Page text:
A Functional Analysis involves systematically manipulating environmental events to identify the variable(s) maintaining a participant's problem behavior. Before the development of this methodology, treatment selection for problem behaviors was often arbitrary and required superimposing reinforcers or punishers on top of the reinforcers maintaining problem behavior. Practitioners sometimes prescribe treatments based on the form of a response rather than the potential variables maintaining the response. However, because different problem behaviors (head banging versus hand mouthing) may be maintained by different reinforcers and the same problem behavior may be maintained by different reinforcers for different individuals, selecting treatments based on the form of a response can often lead to ineffective intervention. For example, one individual's self-injury may be maintained by access to attention, whereas another individual's self-injury may be maintained by escape from work-related activities. Reinforcement-based interventions that do not take into account the behavior's maintaining reinforcer are usually ineffective. For this reason, clinicians, parents, and teachers often must resort to aversive consequences to obtain effective treatment outcomes.
Clinicians, teachers, and parents prefer to use nonaversive (i.e., reinforcement-based) interventions. However, use of such interventions requires knowledge about the variables that maintain problem behavior. That is, reinforcement-based interventions require the use of differential reinforcement (delivering the maintaining reinforcer contingent upon an appropriate response) and extinction (withholding the maintaining reinforcer following the problem behavior). In order to implement such procedures, the specific variable(s) maintaining the problem behavior must first be identified. For this reason, a functional analysis approach to assessment and treatment is critical for eliminating the need for aversive approaches to treatment.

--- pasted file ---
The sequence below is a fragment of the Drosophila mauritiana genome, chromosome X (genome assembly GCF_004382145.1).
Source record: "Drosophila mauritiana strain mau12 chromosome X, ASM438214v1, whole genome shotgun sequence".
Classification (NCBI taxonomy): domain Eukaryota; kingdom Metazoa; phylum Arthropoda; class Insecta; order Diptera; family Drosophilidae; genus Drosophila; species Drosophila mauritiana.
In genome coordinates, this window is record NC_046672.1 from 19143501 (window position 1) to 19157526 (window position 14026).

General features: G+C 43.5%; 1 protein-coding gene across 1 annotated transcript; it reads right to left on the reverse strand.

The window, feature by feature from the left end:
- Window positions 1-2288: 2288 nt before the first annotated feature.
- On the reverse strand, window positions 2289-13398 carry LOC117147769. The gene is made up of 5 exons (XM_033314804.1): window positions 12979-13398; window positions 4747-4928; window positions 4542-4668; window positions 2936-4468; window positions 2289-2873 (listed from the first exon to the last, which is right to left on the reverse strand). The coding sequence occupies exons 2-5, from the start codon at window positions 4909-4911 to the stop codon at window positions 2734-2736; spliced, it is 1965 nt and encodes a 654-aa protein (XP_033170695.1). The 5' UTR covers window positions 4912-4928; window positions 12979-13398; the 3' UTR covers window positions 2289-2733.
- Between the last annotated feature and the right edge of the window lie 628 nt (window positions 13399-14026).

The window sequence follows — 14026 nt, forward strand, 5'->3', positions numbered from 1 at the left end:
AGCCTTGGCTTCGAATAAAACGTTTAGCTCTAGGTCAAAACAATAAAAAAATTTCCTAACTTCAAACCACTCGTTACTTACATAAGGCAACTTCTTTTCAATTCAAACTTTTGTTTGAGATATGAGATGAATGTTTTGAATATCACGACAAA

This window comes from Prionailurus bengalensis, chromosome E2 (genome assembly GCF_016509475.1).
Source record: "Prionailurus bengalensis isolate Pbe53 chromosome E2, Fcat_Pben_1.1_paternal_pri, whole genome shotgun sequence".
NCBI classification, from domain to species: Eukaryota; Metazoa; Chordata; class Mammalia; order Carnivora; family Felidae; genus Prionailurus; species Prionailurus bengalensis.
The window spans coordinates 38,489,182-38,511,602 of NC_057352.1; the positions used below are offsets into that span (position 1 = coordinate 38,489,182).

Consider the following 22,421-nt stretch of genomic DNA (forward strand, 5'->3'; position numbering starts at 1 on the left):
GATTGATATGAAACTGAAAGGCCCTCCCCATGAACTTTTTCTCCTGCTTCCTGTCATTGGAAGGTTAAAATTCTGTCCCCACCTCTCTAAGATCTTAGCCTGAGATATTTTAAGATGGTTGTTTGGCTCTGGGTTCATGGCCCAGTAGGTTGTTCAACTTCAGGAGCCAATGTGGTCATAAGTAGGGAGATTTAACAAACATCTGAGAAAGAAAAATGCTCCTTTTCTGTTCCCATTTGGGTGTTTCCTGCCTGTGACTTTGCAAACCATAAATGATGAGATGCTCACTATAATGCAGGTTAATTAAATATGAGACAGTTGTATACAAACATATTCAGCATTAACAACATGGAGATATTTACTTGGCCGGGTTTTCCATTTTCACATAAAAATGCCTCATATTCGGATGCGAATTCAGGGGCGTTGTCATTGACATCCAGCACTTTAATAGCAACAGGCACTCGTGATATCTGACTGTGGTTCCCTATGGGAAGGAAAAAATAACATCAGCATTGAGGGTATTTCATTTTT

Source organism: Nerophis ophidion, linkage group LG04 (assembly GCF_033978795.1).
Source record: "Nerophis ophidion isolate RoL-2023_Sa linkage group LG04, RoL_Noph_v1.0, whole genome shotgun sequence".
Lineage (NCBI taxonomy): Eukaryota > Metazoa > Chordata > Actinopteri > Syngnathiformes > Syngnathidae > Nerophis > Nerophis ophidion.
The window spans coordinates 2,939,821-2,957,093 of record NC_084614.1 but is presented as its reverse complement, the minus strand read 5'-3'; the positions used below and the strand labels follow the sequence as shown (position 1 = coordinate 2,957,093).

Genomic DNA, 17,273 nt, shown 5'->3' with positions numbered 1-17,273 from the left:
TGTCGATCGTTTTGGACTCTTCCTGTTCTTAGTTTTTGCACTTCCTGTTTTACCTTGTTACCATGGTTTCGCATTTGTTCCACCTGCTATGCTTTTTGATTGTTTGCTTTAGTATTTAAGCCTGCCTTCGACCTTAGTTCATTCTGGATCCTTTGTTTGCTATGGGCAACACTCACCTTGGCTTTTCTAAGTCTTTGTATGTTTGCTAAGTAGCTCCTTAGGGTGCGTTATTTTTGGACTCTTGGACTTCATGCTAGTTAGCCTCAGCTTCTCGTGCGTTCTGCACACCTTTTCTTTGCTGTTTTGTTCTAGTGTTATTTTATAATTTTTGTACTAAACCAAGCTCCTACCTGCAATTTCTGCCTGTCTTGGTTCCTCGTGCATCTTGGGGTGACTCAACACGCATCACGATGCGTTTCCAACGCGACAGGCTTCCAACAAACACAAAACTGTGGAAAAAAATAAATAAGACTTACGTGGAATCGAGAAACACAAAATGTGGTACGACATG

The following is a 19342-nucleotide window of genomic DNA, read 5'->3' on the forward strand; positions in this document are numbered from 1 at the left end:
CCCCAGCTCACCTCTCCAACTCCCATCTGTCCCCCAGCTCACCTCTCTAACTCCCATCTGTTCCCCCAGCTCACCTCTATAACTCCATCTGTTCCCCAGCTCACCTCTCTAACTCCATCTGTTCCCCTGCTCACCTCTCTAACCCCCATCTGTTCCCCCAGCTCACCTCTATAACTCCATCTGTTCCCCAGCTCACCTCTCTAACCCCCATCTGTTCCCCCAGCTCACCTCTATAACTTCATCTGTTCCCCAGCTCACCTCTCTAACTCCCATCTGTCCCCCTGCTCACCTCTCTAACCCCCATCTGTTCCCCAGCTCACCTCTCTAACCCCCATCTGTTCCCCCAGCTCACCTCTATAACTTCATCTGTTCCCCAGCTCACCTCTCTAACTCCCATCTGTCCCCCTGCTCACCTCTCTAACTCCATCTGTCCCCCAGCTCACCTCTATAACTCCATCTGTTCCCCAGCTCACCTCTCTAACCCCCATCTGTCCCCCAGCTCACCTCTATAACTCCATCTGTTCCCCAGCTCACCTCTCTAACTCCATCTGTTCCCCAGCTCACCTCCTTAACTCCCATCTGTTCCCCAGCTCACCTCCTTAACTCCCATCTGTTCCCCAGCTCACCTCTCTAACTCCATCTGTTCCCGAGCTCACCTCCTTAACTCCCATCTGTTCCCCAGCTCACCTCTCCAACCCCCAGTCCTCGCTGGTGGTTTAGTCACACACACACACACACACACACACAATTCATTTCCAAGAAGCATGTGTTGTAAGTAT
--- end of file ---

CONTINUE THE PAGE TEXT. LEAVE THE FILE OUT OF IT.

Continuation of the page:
A functional analysis provides information about what in the environment maintains an individual's problem behavior. In order to identify the function of a participant's behavior, a number of methods have been developed that fall under the general term “functional assessment.” It is important to note that the terms “functional analysis” and “functional assessment” are not the same. A “functional assessment” can refer to a number of different methods aimed at identifying the variables maintaining problem behavior; however, they differ greatly in terms of their reliability and validity. The simplest approach to functional assessment involves conducting an indirect assessment, which requires the clinician or therapist to ask a person who works closely with the participant a series of questions about the behavior. Although this procedure is efficient and easy to implement, it has been found to be unreliable (different outcomes are obtained across interviewees) and invalid (it does not lead to correct identification of the maintaining reinforcer). For these reasons, an indirect assessment is not recommended as the sole method of conducting a functional assessment. However, it may serve as a useful first step in gathering some general information about the individual and their behavior prior to using a more rigorous form of assessment.